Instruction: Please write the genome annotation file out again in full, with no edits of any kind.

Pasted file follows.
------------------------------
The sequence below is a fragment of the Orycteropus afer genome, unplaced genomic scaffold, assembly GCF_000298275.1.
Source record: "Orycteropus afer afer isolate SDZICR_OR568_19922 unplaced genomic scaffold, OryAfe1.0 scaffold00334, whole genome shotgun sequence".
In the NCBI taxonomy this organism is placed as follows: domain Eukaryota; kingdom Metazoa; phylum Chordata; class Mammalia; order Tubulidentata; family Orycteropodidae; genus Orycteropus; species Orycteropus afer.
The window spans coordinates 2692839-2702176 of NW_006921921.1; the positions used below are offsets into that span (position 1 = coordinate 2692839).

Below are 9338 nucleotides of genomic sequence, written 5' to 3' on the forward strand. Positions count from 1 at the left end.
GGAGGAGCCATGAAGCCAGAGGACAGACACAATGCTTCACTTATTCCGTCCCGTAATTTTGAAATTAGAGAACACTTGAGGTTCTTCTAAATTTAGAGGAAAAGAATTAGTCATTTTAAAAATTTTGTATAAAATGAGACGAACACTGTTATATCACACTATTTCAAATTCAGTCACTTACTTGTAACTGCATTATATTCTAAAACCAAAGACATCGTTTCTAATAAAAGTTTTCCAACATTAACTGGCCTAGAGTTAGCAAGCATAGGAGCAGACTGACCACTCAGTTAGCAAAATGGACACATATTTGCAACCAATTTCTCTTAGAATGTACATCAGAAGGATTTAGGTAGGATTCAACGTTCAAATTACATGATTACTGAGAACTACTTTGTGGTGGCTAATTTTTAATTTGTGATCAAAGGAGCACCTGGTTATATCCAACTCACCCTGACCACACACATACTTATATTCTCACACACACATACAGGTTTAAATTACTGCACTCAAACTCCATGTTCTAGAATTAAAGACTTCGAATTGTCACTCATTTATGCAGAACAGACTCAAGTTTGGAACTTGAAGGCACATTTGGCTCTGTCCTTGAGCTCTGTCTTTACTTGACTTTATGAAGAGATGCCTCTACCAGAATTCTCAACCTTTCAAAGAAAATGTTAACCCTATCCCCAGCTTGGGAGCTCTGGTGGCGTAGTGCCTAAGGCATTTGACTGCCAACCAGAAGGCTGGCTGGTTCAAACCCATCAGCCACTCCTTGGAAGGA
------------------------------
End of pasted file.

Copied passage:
The sequence below is a fragment of the Orycteropus afer genome, unplaced genomic scaffold, assembly GCF_000298275.1.
Source record: "Orycteropus afer afer isolate SDZICR_OR568_19922 unplaced genomic scaffold, OryAfe1.0 scaffold00334, whole genome shotgun sequence".
In the NCBI taxonomy this organism is placed as follows: domain Eukaryota; kingdom Metazoa; phylum Chordata; class Mammalia; order Tubulidentata; family Orycteropodidae; genus Orycteropus; species Orycteropus afer.
The window spans coordinates 2692839-2702176 of NW_006921921.1; the positions used below are offsets into that span (position 1 = coordinate 2692839).

Below are 9338 nucleotides of genomic sequence, written 5' to 3' on the forward strand. Positions count from 1 at the left end.
GGAGGAGCCATGAAGCCAGAGGACAGACACAATGCTTCACTTATTCCGTCCCGTAATTTTGAAATTAGAGAACACTTGAGGTTCTTCTAAATTTAGAGGAAAAGAATTAGTCATTTTAAAAATTTTGTATAAAATGAGACGAACACTGTTATATCACACTATTTCAAATTCAGTCACTTACTTGTAACTGCATTATATTCTAAAACCAAAGACATCGTTTCTAATAAAAGTTTTCCAACATTAACTGGCCTAGAGTTAGCAAGCATAGGAGCAGACTGACCACTCAGTTAGCAAAATGGACACATATTTGCAACCAATTTCTCTTAGAATGTACATCAGAAGGATTTAGGTAGGATTCAACGTTCAAATTACATGATTACTGAGAACTACTTTGTGGTGGCTAATTTTTAATTTGTGATCAAAGGAGCACCTGGTTATATCCAACTCACCCTGACCACACACATACTTATATTCTCACACACACATACAGGTTTAAATTACTGCACTCAAACTCCATGTTCTAGAATTAAAGACTTCGAATTGTCACTCATTTATGCAGAACAGACTCAAGTTTGGAACTTGAAGGCACATTTGGCTCTGTCCTTGAGCTCTGTCTTTACTTGACTTTATGAAGAGATGCCTCTACCAGAATTCTCAACCTTTCAAAGAAAATGTTAACCCTATCCCCAGCTTGGGAGCTCTGGTGGCGTAGTGCCTAAGGCATTTGACTGCCAACCAGAAGGCTGGCTGGTTCAAACCCATCAGCCACTCCTTGGAAGGA